US Production

Bill Rinna, Director, Americas Vehicle Forecasts

28 February 2020

Light Vehicle plants

Walking the profitability tightrope

Ford will be keen to move on from 2019 and its muffed launch of the 2020 Ford Explorer at the Chicago assembly plant. When the full-year results were released, CEO Jim Hackett cited the issues with the launch as a critical factor behind the dramatic 99% drop in the company’s net income when compared to 2018, to just US$47 million. He claimed that better “operational execution” was the much-needed solution to the problems at Chicago in order to avoid such losses in the future.

For both 116-year-old companies like Ford or new startups like Rivian, Ford’s performance freefall highlights the delicate line that automakers must walk year after year to stay profitable. This challenge is exacerbated by seemingly endless headwinds looking to knock automakers off balance. In 2019, these North American production headwinds included declining global sales, tariff and trade uncertainties and a 40-day UAW strike on GM.

These gusts are not expected to subside in 2020, as global sales are expected to continue to decline. And while the phase-one trade agreement with China is a positive, trade and tariff clouds are not dissipating. In addition, round two of the GM, Ford and FCA union contract negotiations – this time with Canada’s Unifor – will add another layer of uncertainty for those automakers. And if you find yourself saying “been there done that”, the industry now also faces potential supply-chain disruptions from the COVID-19 outbreak, which halted production at supplier plants in China.

Against this backdrop, proper operational execution will take centre stage as the margin for error remains slim – a hard lesson learned by Ford in 2019. Add to that heightened competition (there are over 80 more sales models in the US market alone, compared to just five years ago) and it becomes clear that fresh product is more important than ever. The faster and more effectively a model can be launched, the better.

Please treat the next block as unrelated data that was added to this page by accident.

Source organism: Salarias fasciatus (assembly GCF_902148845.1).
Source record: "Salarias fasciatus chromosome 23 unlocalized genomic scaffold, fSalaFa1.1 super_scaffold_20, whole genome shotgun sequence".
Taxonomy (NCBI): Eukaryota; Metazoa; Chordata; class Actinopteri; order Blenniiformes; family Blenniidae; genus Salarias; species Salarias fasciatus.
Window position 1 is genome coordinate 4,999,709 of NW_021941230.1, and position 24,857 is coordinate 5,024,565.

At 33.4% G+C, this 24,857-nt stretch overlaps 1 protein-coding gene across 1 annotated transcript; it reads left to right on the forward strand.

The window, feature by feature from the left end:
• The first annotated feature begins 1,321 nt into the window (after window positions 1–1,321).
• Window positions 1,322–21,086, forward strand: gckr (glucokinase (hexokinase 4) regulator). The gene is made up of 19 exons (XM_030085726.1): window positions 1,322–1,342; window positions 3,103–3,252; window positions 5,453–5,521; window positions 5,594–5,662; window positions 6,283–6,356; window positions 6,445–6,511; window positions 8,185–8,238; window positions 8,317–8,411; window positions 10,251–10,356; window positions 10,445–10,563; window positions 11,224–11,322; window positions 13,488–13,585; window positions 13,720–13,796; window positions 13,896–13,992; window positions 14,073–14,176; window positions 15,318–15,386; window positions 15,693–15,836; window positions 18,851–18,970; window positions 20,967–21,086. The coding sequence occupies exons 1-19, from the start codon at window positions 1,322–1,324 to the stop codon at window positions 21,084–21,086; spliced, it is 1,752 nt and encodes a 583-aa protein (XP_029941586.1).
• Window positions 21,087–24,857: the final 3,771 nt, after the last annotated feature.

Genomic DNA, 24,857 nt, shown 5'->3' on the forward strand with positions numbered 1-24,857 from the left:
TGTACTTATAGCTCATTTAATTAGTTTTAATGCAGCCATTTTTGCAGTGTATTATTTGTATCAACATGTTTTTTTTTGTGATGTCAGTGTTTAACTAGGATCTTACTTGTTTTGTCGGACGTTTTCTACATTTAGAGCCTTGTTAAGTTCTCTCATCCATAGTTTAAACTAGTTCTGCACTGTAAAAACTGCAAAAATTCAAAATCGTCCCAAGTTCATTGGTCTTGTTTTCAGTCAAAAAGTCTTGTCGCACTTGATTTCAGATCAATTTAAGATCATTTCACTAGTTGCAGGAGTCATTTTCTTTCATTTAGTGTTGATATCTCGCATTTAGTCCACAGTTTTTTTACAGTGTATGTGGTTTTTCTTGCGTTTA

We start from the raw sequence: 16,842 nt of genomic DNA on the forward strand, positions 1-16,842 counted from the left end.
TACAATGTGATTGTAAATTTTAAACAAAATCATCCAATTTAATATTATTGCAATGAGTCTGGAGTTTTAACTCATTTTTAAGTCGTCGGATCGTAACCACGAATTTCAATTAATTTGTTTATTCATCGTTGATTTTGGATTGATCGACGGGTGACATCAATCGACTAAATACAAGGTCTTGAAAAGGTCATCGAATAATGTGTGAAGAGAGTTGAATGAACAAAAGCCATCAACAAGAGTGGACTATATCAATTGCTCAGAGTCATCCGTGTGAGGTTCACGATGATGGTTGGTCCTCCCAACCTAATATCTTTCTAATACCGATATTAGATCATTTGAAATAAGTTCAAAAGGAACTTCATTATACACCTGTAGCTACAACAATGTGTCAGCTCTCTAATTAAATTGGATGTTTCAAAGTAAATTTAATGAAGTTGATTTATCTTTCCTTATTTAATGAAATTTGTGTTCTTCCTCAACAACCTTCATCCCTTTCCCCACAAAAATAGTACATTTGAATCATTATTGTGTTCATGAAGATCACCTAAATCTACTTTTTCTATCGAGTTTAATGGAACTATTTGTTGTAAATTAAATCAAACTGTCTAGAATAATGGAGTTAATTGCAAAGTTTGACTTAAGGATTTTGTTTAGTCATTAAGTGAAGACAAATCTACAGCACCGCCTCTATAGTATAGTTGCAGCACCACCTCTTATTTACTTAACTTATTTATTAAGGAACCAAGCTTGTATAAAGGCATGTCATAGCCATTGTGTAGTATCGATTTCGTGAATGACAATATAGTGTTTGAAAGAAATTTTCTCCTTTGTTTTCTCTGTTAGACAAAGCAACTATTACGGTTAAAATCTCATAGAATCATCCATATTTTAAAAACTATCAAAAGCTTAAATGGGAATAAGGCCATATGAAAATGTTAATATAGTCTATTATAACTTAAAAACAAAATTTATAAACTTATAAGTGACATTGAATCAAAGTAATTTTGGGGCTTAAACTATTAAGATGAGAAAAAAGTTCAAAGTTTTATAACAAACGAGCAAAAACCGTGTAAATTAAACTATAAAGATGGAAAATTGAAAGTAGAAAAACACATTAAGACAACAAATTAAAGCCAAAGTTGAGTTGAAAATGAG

With seemingly little time to reflect on past errors with the Explorer startup, all eyes will be on Ford as it changes over to the redesigned 2021 Ford F-150, as well as the launch of the new Bronco, Bronco Sport and all-electric Mustang Mach-E. Ford is banking on these new and redesigned models to help ensure prosperity in the short term and beyond.

But Ford is not the only OEM planning high-profile vehicle launches this year. Possibly more important to its profitability than the Explorer is to Ford, GM’s stable of Fullsize SUVs at the Arlington plant will be redesigned from April 2020. Meanwhile, the much-anticipated launch of the new mid-engine Chevrolet Corvette began this month.

2020 also has the potential to be remembered as the year EV manufacturing began in earnest in the region, with numerous launches from both established and startup automakers. Joining Ford with new EV kick-offs are Tesla, Rivian and Lucid, to name but a few.

In total, we expect 37 launches of new and redesigned vehicles in 2020, up from 29 in 2019 and well above the annual average of 23 over the last five years. With all of this product activity and so much riding on the successful launch of these models, plenty of operational execution will be needed all around.